Sorting glass in SCA’s MRF works because it is completely segregated from the rest of the material at the beginning of the sorting process. As the waste materials go across a screen at front end, the glass falls down because it is heavier. This is then broken by mechanised discs into smaller pieces and a magnet then takes out any ferrous metals.
The sorted glass then goes into aggregate, however, SCA hopes to eventually get this material it into remelt, once it has found a way to take out any ceramic material which gets caught up with the glass stream.
For those involved in the quality debate surrounding MRFs and commingled versus source segregated collections, there was a time when paper reprocessing and MRFs didn’t seem to mix, especially if you were to add in glass, but Smith disagrees.
“There is nothing that says source separated is going to give you better quality than a commingled collection that has been sorted at a MRF,” he says.
“What makes a human sorting it better than machinery? I personally feel we need standards for materials going in and coming out of the facilities to keep standards consistent across facilities.”
Computerised equipment at SCA’s MRF allows it to control the speeds of the picking lines, adjusting it depending on the cleanliness of the waste stream according to its source. The company now knows the different sources and quality of waste streams so well now, that it can adjust the speeds and number of employees on the picking line accordingly, therefore keeping the output consistent and working more efficiently.
Indeed, to improve MRF feedstock, SCA wants to see more local authorities educating the public about recycling and what materials are put in which box. It is not necessarily a question of what collection system to use for SCA but one of public understanding.
“For councils, there isn’t a one-size-fits-all solution over whether they should have source segregated or commingled collections. You need to look at specific factors. Councils should choose what’s best for them. Logic would suggest that more local authorities will now convert to commingled, because it is less expensive and with budget cuts would make more financial sense.“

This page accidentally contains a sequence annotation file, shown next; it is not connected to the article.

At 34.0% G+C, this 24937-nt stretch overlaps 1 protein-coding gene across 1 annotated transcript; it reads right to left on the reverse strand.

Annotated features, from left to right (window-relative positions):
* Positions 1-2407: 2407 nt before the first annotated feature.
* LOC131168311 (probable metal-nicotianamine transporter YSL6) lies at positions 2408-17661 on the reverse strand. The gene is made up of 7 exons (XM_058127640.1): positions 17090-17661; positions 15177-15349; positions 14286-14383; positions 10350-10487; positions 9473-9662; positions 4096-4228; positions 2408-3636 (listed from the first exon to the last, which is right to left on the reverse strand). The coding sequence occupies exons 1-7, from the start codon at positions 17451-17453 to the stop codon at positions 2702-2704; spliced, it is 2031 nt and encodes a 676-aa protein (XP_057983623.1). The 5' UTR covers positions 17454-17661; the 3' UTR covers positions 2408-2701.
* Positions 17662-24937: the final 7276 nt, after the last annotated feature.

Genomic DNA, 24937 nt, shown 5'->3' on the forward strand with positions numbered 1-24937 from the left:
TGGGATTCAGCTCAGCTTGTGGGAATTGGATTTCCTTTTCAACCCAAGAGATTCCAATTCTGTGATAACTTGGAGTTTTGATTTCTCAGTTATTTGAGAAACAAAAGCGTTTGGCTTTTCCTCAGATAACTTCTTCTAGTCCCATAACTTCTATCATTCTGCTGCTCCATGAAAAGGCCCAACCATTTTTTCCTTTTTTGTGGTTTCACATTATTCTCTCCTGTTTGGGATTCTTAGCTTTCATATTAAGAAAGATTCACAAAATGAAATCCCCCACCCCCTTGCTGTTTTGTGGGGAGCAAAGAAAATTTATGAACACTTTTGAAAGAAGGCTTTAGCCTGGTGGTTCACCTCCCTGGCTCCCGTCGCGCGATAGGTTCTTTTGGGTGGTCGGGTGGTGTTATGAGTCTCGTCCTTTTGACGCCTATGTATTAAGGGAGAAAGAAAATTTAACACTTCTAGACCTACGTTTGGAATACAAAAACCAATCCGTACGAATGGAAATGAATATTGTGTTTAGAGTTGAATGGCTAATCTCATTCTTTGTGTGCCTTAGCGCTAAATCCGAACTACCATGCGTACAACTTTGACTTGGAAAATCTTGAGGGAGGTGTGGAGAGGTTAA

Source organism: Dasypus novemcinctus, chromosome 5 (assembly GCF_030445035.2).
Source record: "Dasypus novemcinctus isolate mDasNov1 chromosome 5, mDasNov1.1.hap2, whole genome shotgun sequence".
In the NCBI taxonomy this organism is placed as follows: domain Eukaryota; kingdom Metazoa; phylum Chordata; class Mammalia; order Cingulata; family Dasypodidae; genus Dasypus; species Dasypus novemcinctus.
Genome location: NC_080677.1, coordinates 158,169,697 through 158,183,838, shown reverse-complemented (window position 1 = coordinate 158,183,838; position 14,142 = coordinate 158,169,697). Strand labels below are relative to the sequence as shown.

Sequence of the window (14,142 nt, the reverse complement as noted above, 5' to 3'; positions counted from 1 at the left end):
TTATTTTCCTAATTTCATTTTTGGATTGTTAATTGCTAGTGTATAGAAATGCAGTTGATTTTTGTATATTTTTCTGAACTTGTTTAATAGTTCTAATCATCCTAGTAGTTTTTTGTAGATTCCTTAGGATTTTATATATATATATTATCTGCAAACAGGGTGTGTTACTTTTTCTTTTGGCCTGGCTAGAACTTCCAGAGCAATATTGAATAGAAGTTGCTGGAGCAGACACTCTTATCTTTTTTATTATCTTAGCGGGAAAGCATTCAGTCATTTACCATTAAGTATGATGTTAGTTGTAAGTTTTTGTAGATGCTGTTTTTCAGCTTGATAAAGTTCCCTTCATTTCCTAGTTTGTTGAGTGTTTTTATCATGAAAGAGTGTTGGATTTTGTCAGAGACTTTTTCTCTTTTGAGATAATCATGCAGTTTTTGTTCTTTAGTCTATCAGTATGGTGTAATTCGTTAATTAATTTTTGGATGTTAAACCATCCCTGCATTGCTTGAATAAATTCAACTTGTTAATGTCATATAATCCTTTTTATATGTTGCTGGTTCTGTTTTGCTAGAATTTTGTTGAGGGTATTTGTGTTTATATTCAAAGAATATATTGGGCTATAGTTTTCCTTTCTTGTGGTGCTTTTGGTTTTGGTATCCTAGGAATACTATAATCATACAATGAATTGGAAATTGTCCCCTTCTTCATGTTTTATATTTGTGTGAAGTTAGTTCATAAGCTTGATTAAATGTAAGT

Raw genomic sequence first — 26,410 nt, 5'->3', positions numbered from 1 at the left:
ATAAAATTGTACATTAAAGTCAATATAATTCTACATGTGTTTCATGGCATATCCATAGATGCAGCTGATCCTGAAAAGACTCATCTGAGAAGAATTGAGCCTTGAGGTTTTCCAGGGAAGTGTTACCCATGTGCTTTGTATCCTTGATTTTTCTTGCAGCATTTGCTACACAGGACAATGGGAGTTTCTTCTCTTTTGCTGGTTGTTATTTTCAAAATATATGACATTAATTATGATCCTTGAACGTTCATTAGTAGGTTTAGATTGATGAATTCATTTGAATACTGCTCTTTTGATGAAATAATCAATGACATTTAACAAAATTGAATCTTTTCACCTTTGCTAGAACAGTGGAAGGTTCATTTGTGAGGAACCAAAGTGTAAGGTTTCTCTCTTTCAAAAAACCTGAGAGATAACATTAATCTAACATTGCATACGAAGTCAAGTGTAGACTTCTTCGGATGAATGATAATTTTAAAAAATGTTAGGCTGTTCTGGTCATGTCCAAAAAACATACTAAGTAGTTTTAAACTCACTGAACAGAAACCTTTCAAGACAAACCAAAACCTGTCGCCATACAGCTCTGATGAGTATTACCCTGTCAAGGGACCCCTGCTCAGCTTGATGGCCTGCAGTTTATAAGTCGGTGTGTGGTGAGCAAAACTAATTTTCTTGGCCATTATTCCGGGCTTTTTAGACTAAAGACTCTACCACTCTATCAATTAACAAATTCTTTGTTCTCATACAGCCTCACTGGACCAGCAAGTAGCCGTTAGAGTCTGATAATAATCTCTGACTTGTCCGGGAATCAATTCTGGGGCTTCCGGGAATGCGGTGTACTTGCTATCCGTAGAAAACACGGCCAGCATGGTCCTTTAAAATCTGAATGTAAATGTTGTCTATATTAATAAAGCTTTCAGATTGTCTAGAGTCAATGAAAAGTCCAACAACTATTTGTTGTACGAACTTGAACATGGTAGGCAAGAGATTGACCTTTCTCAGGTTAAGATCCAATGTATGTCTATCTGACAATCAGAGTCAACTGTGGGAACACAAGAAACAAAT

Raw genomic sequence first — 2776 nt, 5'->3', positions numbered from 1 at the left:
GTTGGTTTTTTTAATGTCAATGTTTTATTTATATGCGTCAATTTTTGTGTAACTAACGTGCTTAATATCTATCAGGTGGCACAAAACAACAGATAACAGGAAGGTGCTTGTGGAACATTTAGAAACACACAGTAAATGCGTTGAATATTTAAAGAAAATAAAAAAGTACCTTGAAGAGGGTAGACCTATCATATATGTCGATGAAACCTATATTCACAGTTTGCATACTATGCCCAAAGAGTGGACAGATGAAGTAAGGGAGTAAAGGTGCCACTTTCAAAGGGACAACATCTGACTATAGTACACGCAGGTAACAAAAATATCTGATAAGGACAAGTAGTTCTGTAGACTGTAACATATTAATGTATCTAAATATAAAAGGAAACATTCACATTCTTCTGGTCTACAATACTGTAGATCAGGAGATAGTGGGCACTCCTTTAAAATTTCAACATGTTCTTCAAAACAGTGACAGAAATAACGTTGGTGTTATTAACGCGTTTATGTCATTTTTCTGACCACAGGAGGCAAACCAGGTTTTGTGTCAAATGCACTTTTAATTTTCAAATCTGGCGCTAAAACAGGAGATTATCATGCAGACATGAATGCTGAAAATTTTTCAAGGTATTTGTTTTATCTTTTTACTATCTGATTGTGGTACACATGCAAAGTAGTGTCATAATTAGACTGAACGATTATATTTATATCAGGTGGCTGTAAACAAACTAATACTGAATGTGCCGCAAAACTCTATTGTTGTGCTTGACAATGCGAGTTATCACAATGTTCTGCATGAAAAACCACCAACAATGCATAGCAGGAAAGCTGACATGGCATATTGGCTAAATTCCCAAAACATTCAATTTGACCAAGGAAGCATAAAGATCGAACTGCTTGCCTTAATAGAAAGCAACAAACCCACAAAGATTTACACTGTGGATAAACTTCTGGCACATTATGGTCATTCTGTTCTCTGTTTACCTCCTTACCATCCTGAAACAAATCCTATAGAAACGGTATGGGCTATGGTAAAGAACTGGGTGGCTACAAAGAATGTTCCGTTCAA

Smith mentions that some local authorities he is in contact with that have had a source segregated system in place have had to swap to commingled systems because their recycling rates had plateaued but they still needed to keep increasing the recycling rates in order to meet their targets.
SCA business development manager Kevin Thomas adds: “Particularly for urban authorities this is true. In rural areas they can add green waste to increase recycling rates but in urban areas they are stuck with dry waste. One local authority said they would never go to commingled but they have had to because they just couldn’t bridge that gap.
“We’ve found that with single-stream you get an uplift in collections but it seems to be limited to 40-50% recycling. For commingled it’s possible to get up to 70-80% recycling rates.”
Smith adds: “The Environment Agency is trying to find better ways of trying to check the quality of material being exported. Because it can’t check every container at the port, it has decided to check the facilities, giving a lighter touch to the better performing MRFs like ours and then concentrating on those lower down the chain.”
For the time being it looks as though the paper sector may take a long time to fully recover and SCA seems to have been quick off the mark to recognise this fact, expanding into a completely different territory. With the success of this MRF, the company is now looking to create more similar facilities, and it seems likely we will see more paper recyclers following SCA’s lead.